United Says Some Workers Facing Termination Got Vaccinated

FILE -In this Oct. 14, 2020 file photo, United Airlines employees work at ticket counters in Terminal 1 at O'Hare International Airport in Chicago.  United Airlines says, Thursday, Sept. 30, 2021,  only about 300 employees face dismissal for refusing to get vaccinated against COVID-19, about half the number that the airline reported earlier this week.   (AP Photo/Nam Y. Huh, File)
FILE -In this Oct. 14, 2020 file photo, United Airlines employees work at ticket counters in Terminal 1 at O'Hare International Airport in Chicago. United Airlines says, Thursday, Sept. 30, 2021, only about 300 employees face dismissal for refusing to get vaccinated against COVID-19, about half the number that the airline reported earlier this week. (AP Photo/Nam Y. Huh, File)

DALLAS (AP) — United Airlines says the number of employees facing termination for refusing to get vaccinated against COVID-19 has dropped nearly by half, to 320, after more of its 67,000 U.S. workers provided evidence of vaccination.

An airline spokeswoman said Thursday that the declining number of potential firings shows that the company's policy of requiring vaccinations is working.

United Airlines announced in August that it would require U.S. employees to get vaccinated, calling it an important safety measure. Employees faced a deadline this Monday to upload images of their vaccination cards showing that they had gotten at least one shot.

The airline said Tuesday that 593 employees faced termination. On Thursday, United reduced that number and said that more than 99% of its workers have either become vaccinated or applied for a medical or religious exemption. People whose exemption requests are approved will be put on medical or other leave status and could lose their income.

“Our vaccine policy continues to prove requirements work," spokeswoman Leslie Scott said in a statement. “In less than 48 hours, the number of unvaccinated employees who began the process of being separated from the company has been cut almost in half."

Chicago-based United has the toughest vaccination policy among major U.S. airlines. Delta Air Lines is requiring vaccination or weekly testing, but will begin charging unvaccinated workers on the company health plan a $200 monthly surcharge starting in November.

American and Southwest have offered incentives for employees to get vaccinated, but have not indicated how they will comply with President Joe Biden's order that employers with more than 100 workers require vaccination or weekly testing. Both airlines are based in Texas, where state officials are trying to limit mandates for vaccination and mask-wearing, and resistance to vaccination is stronger than in many other parts of the country.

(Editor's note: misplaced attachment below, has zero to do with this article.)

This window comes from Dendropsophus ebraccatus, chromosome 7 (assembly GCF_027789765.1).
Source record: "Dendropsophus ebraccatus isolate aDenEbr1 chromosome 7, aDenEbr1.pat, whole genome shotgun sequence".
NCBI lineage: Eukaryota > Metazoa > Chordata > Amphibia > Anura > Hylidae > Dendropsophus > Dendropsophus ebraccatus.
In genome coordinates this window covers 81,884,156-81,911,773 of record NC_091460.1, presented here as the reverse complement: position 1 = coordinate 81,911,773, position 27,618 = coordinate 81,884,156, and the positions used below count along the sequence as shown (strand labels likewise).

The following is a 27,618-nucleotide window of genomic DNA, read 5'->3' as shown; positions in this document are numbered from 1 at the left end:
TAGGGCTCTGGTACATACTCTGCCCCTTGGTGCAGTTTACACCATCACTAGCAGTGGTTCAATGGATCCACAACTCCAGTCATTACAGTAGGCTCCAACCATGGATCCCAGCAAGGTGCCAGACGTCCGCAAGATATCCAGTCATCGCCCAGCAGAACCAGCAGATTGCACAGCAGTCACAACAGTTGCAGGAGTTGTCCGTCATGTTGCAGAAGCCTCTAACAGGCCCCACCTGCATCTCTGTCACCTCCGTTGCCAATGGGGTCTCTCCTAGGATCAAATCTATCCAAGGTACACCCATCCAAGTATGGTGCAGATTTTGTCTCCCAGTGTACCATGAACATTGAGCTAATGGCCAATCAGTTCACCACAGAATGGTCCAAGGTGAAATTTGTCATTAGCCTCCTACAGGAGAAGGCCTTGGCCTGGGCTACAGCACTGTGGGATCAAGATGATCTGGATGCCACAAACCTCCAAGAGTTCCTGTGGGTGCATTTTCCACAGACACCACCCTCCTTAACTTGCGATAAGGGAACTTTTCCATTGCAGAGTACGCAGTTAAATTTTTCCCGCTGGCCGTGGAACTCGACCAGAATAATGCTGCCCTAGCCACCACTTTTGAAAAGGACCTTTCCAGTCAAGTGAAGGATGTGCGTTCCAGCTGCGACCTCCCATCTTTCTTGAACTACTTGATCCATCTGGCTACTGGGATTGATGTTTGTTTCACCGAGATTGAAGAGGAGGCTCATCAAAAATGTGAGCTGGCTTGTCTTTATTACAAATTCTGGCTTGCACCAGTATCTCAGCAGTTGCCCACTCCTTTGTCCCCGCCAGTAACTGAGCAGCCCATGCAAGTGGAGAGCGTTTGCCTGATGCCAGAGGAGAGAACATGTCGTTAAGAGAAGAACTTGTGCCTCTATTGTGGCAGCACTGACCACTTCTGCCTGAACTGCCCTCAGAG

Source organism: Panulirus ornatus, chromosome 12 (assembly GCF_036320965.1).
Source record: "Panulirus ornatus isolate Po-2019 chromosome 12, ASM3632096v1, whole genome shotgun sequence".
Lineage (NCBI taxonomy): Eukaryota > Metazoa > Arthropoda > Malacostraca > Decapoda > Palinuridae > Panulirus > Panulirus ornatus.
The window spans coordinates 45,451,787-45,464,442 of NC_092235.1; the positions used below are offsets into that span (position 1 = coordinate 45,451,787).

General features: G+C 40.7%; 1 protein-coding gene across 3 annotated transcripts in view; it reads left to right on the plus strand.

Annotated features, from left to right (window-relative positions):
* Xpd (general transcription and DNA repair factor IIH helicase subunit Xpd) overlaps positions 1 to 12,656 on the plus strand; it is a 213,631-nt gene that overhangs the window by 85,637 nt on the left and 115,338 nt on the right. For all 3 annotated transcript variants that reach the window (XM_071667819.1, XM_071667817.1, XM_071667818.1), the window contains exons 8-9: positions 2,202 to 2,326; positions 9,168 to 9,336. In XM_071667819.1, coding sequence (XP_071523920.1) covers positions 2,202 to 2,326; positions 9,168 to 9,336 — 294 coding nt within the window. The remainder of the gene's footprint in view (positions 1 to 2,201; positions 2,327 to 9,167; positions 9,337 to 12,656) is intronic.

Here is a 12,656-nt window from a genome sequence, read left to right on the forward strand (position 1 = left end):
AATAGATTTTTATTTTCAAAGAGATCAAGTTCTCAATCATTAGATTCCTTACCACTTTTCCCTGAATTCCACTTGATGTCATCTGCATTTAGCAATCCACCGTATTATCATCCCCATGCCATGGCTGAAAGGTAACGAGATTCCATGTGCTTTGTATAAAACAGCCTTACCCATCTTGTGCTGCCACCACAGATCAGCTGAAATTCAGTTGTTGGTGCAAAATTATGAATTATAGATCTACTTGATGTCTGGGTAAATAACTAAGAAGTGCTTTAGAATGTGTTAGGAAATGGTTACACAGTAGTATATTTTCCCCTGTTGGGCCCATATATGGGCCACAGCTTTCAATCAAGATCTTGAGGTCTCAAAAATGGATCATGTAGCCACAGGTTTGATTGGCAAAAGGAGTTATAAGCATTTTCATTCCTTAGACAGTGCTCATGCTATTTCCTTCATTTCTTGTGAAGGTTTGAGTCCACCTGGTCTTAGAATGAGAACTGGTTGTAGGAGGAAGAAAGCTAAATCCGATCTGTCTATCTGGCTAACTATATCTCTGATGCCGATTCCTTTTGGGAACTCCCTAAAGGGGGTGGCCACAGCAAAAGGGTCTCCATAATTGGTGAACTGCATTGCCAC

Pilot unions at American and Southwest are resisting mandatory vaccination and are pushing instead for alternatives such as COVID-19 testing.

According to their union, 4,200 of American's 14,000 pilots are not vaccinated.

United's experience underscores that very few workers — usually fewer than 1% — are willing to quit or get fired because of vaccination mandates.

Novant Health, a North Carolina hospital system, said this week that about 175 of its 35,000 employees were fired for failing to get vaccinated. At Houston Methodist hospital system, about 150 of the 26,000 employees were fired in June.

Like mask-wearing, Biden's order to require workers at large companies to get vaccinated or tested regularly has become a political issue. A poll released Thursday by The Associated Press-NORC Center for Public Affairs Research found that Biden's order is supported by three-fourths of Democrats but only one-fourth of Republicans.

Six United employees who got exemptions are suing the airline in federal district court in Texas, claiming they are being discriminated against because of medical conditions or religious beliefs. United has said the lawsuit has no merit.

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David Koenig can be reached at www.twitter.com/airlinewriter